It’s very hard to pick out my favourite tracks on this album as they all work so well together, but there are some which are definite stand-outs. A Stranger To Your Heart, the opening track with a gentle acoustic guitar and Jenkins signature vocals drifting into the air. This opening, soft and emotive, makes you feel as if it is being performed in a quiet drinking hole, long after closing. Jenkins allows his voice to do the talking here, he sets the tone for the album straight away. As amazing as the full instrumentation is on his songs, he shows that all he needs is his voice and his stunning songwriting for you to get a true sense of who he is as an artist. That being said, when the full band instrumentation does kick in, it builds the excitement of the track, the powerful guitar riffs immediately stick in your head so you can hum along. The Strings are so beautiful in this track too, the unexpected solo from the wonderful Amy Chalmers adds a sense of drama to the track and sends it in another direction.

Strangers On A Train is the breathtaking duet featured on the album. The track, co-written by Jenkins and Liverpool musician Alison Benson is a heartbreaking ballad of love lost and a stark reminder of the cruelness of the passage of time. The lament, with lyrics such as ‘Does she ever smile? A million stories behind sad eyes, but just one life’ breaks your heart, showing the fragility of happiness and how two strangers can share an experience, both feeling the same way but without knowing about the other. This is a great song from Jenkins and Benson, I really hope they write together again in the future!

Cracks, a tale of despair and forget, an all too familiar story of someone slipping away in life, their family and even the world giving up on them. This song really stuck with me the first time I heard it, the empathy for Hannah, the focus of the song as she watches the world around her change, was heartbreaking. The simple instrumentation of the track again shows that Jenkins' voice and lyrics are enough to convey the story, thus allowing you to focus on Hannah and her life as it slowly passes her by. The lyrics especially in this song are so powerful in an unexpected way, her disengaged parents growing apart from her and each other ‘She sees her Mother weeding flower beds, Father died from booze [...] they gave up on their little girl.’ The track is so powerful and is my favourite from the whole album.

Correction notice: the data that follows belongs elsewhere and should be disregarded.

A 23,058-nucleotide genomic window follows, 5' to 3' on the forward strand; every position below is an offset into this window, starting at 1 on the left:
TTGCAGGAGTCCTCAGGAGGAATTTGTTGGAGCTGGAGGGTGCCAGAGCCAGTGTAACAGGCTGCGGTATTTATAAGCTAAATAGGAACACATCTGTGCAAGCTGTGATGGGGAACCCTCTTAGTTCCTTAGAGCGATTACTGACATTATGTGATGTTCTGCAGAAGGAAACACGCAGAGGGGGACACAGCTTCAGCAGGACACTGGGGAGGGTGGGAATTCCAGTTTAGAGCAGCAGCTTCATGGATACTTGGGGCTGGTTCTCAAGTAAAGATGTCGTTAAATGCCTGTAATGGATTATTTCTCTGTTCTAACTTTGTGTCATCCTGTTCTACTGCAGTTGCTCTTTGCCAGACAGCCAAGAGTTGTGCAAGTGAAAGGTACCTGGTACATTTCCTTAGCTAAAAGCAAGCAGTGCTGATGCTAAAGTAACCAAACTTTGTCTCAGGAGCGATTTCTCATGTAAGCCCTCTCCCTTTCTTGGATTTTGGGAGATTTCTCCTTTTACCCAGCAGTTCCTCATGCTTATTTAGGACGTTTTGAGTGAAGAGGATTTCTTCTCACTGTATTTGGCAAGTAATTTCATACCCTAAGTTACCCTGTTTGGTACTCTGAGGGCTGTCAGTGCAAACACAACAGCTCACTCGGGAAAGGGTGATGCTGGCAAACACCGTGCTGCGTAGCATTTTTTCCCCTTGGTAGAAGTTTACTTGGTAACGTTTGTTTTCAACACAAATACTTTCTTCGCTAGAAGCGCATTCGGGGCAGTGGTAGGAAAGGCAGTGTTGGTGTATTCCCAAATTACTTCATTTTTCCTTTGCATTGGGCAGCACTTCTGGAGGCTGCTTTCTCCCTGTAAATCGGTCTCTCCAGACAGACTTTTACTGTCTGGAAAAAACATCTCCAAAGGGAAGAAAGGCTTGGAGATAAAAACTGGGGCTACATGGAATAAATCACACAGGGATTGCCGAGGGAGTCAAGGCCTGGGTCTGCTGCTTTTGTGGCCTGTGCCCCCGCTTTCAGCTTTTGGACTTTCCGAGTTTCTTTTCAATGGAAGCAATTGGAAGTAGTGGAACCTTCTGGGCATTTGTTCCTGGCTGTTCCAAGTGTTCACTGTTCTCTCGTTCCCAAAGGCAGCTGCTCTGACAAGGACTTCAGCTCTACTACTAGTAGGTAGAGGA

Desert Hearts was released as a single earlier in the year. It’s a fantastic closing track, with swelling guitars and percussion, uplifting brass and beautiful vocals. Jenkins' voice is so full of joy and just soars over the music. It looks ahead to the future and for me, provides the perfect driving off into the sunset moment. A celebration of life, of self experience and most importantly, music. This track has everything, gentle acoustic guitar with delicate vocals, moments of dance-along rock guitar riffs, a truly sumptuous Trumpet part, a clear nod to the Americana influences for the album and of course, Jenkins stellar storytelling abilities. This track, like the rest of the album, is a triumph and leaves you feeling content, knowing you have heard something truly special across the 13 tracks.

This is a fantastic album from Jenkins, his music can be listened to and appreciated by people of all ages. His influences of Americana and Country are clear to see and there is no doubt that this album is a labour of love. With songs that break your heart and pull you back together all in one, John Jenkins is definitely one to watch. He has proven time and time again that he is a songwriting force and one of Liverpool’s most loved artists. He has honed his craft and spent his life writing songs and sharing them with the world. John Jenkins is currently on a UK tour and you can find tickets to his tour dates on his website. If you do anything with your day today, please go listen/stream/buy his album, you won’t regret it!

Thank you for reading the first installment of On The Banks Of The Mersey, I hope you enjoyed it and if you’re a Merseyside artist and would like to submit your work for a review, interview or feature, you can email submissions to me at